Since $$\sum_{n=1}^{\infty } \frac{4^{n}}{n\left ( 2n+1 \right )\binom{2n}{n}} = \sum_{n=1}^{\infty } \frac{4^{n} \Gamma \left ( n \right )\Gamma \left ( n+1 \right )}{ \Gamma \left ( 2n+2 \right )} =\sum_{n=1}^{\infty } \frac{4^{n} \operatorname{B}\left ( n+1,n+1 \right )}{n},$$

then $$\sum_{n=1}^{\infty } \frac{4^{n} \operatorname{B}\left ( n+1,n+1 \right )}{n} =\int_{0}^{1}\sum_{n=1}^{\infty } \frac{4^{n}}{n} \left ( t(1-t) \right )^{n} dt.$$

Now, I've been stuck here for a day and cannot find this infinite sum.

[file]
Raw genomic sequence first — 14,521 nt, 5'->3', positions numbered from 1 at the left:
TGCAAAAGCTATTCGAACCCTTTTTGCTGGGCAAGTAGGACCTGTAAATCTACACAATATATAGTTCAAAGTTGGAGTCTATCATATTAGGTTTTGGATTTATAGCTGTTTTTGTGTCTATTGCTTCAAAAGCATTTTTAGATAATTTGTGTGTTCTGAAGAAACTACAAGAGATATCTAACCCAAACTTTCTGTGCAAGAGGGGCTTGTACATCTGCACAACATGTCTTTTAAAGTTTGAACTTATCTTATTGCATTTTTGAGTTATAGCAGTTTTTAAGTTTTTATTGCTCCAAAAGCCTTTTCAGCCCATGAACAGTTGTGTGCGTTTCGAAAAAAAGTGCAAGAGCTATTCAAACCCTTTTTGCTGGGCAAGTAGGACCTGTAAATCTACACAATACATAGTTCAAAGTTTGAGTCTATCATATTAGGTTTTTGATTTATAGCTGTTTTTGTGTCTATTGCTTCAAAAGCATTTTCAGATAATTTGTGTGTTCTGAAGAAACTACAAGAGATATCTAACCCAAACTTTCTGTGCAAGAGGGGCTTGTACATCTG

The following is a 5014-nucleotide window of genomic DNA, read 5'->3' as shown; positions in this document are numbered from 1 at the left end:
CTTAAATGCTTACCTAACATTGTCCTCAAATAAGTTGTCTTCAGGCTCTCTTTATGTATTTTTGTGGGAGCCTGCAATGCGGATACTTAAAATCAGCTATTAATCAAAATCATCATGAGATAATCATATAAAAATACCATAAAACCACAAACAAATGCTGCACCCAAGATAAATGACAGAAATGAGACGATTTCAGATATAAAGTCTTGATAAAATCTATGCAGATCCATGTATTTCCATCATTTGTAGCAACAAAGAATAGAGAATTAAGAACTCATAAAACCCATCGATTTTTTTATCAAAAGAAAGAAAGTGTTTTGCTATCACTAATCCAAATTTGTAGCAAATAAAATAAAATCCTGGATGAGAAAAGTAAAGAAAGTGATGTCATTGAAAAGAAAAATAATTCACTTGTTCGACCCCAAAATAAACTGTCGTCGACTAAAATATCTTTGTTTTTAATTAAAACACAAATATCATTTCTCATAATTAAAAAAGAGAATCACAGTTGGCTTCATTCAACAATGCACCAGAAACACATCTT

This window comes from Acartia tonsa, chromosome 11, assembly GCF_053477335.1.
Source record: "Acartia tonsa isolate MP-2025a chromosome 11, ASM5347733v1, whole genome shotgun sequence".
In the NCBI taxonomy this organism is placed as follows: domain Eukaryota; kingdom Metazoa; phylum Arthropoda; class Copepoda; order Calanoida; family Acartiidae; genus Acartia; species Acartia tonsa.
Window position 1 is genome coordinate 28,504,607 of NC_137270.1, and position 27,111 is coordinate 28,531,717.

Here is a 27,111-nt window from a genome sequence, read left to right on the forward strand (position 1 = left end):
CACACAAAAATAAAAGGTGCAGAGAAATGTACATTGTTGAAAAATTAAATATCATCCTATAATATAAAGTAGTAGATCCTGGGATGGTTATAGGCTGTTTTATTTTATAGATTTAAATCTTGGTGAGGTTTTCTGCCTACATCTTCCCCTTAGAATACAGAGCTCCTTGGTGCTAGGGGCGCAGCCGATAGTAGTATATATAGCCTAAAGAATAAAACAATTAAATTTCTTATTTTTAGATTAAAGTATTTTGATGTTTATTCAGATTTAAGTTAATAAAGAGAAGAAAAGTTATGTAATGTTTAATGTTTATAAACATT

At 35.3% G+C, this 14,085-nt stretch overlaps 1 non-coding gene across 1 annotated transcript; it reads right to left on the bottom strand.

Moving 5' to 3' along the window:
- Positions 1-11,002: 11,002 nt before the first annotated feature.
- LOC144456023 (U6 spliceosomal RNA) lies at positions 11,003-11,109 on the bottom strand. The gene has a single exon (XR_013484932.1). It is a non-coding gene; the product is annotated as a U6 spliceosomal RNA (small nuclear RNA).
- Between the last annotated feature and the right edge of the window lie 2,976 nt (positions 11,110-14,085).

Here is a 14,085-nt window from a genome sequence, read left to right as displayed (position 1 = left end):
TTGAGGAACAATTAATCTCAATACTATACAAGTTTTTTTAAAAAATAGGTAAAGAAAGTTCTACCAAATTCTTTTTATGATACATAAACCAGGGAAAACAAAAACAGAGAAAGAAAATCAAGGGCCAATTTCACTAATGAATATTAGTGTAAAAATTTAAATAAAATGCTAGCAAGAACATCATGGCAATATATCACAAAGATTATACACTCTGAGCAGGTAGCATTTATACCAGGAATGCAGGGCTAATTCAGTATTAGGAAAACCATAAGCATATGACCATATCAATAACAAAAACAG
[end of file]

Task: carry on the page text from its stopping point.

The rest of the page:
Please give me some advice. Thank you in advance.

  • $\begingroup$ The integral of the sum is the same as the sum of the integral, if that helps. $\endgroup$ – Toby Mak Feb 6 at 11:52

From the power series for $\ln (1-x)$, this is the easily evaluated$$-\int_0^1\ln (1-4t(1-t))dt=-2\int_0^1 \ln |1-2t|dt=-4\int_0^{1/2}\ln (1-2t)dt.$$

  • $\begingroup$ what happen if we bound summation from 1 to 1000 ? $\endgroup$ – ABCDEFG user157844 Feb 6 at 12:19
  • 1
    $\begingroup$ @ABCDEFGuser157844 I doubt there's a nice analytic treatment for very large but finite bounds. $\endgroup$ – J.G. Feb 6 at 13:08

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